A new biography of Steven Runciman delves beyond the gossip to shed new light on a fascinating and complex personality, says Barnaby Rogerson.
By Minoo Dinshaw (Allen Lane, £30)
This is a thumping 640- page biography about the great Byzantine historian best known for his three-volume A History of the Crusades, who, when interviewed by Country Life (July 2, 1998), remarked: ‘When I read biographies of my friends, I pray I shall not find a biographer.’
To further that end, Prof the Hon Sir Steven Runciman, Grand Orator of the Orthodox Church, Laird of the Hebridean Isle of Eigg and possessor of dozens of other wonderfully exotic titles and honours, liked to cover his tracks. Evidence was incinerated in an annual holocaust of letters, the exchange of which was otherwise one of his great pleasures. Yet, towards the end of his life, he was at work on an autobiography—all the better to frustrate a rival account—and had already compiled a hugely entertaining but partial memoir, A Traveller’s Alphabet.
Was this modesty about a biography all part of an elaborate game of manners? Runciman could spend years intriguing for a job only to ape surprised reluctance when finally offered it, or complain about being exhausted and exploited by yet another foreign lecture tour while actually loving every minute of ‘backing into the limelight’. He presented himself as an aloof and totally self-sufficient character, a scholar hermit in a tower of books, but also arranged for friends to drag him out for ceaseless rounds of parties.
It made life more artful, but it was also a vital survival skill for a man of his age and time. It helped protect him from the scandal, blackmail and thuggery that pulled down so many other homosexuals of his generation.
Other masks were also adopted. It often suited Runciman, who made the Dumfriesshire tower house of Elshieshields his final home, to project a Scottish Borders identity, charged with all the medieval romance of ruined abbeys and ancient feuds. In fact, the family fortune went no further back than his tough grandfather, a chapel-going Geordie and self-made shipping millionaire hewn from the Newcastle docks.
Another personal embarrassment was that his own father, a distinguished MP and long-serving member of the Liberal Cabinet, ended up deeply immersed in Neville Chamberlain’s betrayal of Czechoslovakia.
It would have been easy to turn a biography of Runciman into a hatchet job. Minoo Dinshaw has instead structured a complex book that reaches beyond these revelations to show us how his subject’s elective personae actually empowered his creativity. Without Runciman’s relentless snobbery, which fuelled his observation at a youthful distance of the Bulgarian and Romanian courts, he might never have become such a trusted intimate to the Greek royal family, which lent his anthropological zeal for Court gossip the human colour with which to animate the bare medieval chronicles of the past.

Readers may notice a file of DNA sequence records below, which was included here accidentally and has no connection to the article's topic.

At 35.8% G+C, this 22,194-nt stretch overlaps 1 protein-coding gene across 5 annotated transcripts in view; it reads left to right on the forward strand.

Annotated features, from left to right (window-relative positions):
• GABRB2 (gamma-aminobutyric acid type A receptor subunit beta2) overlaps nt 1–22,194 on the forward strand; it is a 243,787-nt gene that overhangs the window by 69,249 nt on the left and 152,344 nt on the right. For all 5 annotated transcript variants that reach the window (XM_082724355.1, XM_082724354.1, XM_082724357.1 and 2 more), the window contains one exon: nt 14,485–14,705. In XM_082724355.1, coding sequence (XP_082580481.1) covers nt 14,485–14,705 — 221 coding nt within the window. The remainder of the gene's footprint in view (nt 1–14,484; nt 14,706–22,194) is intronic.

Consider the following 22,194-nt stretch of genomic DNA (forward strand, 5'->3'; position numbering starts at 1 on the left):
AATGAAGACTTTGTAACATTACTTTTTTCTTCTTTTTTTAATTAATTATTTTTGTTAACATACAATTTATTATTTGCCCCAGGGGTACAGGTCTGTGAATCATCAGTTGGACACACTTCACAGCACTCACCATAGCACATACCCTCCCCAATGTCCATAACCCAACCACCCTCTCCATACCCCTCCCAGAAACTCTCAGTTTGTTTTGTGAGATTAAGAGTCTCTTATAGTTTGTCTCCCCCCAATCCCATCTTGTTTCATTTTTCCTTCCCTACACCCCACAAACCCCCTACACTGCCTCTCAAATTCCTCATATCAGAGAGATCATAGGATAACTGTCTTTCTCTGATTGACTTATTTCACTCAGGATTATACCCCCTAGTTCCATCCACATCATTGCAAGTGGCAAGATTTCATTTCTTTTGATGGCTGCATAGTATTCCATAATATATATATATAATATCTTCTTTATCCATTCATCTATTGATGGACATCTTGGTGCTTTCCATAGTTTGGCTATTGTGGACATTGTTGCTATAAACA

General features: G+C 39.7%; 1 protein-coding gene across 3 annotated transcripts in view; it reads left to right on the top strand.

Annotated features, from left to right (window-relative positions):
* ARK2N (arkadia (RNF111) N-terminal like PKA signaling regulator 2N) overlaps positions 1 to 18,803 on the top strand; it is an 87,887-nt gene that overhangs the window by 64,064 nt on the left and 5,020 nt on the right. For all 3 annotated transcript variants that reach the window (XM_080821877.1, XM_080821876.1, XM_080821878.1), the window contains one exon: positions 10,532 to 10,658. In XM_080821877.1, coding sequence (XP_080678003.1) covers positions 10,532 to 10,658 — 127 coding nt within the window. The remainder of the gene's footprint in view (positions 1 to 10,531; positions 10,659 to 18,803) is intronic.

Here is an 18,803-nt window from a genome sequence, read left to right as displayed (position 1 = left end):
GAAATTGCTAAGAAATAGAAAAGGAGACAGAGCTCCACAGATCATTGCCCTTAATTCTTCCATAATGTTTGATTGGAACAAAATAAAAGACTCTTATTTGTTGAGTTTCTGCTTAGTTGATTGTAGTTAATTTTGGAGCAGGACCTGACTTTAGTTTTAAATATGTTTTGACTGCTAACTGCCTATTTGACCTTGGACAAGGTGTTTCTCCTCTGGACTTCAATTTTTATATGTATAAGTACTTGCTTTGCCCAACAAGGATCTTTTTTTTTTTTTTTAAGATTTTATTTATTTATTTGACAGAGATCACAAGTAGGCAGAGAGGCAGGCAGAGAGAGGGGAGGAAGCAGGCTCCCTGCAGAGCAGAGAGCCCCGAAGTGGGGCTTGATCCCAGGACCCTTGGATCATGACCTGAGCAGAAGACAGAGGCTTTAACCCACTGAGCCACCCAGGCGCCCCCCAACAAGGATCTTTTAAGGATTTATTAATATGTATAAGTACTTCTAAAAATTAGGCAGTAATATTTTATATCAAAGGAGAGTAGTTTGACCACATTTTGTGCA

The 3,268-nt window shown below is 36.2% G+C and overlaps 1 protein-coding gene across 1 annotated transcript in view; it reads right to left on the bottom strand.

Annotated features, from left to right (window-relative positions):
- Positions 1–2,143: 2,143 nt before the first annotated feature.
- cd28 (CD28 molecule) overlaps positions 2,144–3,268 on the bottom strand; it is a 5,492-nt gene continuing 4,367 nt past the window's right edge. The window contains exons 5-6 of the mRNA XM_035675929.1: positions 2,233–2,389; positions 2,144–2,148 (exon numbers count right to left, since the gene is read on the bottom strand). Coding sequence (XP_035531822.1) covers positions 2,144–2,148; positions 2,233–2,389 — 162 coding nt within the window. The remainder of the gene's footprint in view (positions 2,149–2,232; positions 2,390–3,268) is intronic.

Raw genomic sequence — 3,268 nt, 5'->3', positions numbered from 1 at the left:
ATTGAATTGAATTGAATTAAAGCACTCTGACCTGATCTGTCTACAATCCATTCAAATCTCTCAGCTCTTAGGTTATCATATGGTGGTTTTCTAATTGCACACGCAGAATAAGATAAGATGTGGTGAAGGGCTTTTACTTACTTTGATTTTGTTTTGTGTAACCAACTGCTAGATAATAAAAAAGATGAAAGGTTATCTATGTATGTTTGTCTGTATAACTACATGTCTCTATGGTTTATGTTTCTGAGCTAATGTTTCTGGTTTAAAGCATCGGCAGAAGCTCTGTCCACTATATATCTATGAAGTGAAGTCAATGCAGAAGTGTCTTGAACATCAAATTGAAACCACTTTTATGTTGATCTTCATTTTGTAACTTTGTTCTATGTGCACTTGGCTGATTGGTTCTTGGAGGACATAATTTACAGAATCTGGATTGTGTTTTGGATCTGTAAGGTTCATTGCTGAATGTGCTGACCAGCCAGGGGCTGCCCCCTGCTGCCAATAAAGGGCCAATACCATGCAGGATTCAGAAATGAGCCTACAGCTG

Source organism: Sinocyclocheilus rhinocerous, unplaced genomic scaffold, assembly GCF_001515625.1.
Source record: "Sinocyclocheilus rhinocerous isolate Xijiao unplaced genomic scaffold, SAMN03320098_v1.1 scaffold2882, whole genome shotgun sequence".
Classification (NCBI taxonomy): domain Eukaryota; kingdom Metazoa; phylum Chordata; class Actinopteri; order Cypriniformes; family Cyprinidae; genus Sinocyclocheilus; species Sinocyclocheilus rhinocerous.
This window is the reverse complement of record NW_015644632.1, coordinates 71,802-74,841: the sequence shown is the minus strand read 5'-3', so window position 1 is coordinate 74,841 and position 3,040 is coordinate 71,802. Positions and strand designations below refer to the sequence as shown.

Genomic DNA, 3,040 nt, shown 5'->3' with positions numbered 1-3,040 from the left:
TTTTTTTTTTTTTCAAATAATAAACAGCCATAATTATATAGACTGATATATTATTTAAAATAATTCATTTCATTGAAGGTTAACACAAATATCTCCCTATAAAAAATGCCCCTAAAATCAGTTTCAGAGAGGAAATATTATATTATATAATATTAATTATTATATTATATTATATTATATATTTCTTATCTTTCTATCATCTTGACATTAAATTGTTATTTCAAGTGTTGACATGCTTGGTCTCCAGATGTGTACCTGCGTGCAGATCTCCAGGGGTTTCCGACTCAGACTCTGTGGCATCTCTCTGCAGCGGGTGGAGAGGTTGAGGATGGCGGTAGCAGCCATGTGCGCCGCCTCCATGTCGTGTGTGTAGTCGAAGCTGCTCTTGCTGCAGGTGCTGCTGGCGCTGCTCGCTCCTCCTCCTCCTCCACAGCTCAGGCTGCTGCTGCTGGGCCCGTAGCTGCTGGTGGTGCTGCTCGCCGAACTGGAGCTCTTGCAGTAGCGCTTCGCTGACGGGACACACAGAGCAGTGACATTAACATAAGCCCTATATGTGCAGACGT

Similarly, the cool, emotional detachment of a lifelong bachelor allowed him to invest extraordinary levels of emotional energy into his writing.
As a result, Runciman broke out of the self-obsessed and critical academy in which he had been brought up—Eton, followed by Cambridge, where he got a First—and wrote passionate, vivid narrative history that achieved a vast, international audience.
He also somersaulted over centuries of Western-centric tradition to look at the past from the other side of the coin, be it the Arab face of the Crusades, the Sicilian reaction to conquering outsiders, the Bulgarian influence on Byzantium, the real faith of persecuted heretics or magic and the universalism of the Byzantine Orthodox tradition. And, like a multi-lingual story-telling bard of old, he told the sad stories of the deaths of kings that left his audience’s cheeks streaked with tears.
I was delighted to learn that this hero of mine was also a loving uncle, a good cook, an enthusiastic gardener, a considerate landlord and a collector of pretty objects and colourful friends. This biography is both funny and erudite and empathetic but critical as it chronicles a fascinating caste of dangerously charming spies, poet-scholars, scheming Oxbridge academics, dashing majors and clever queens.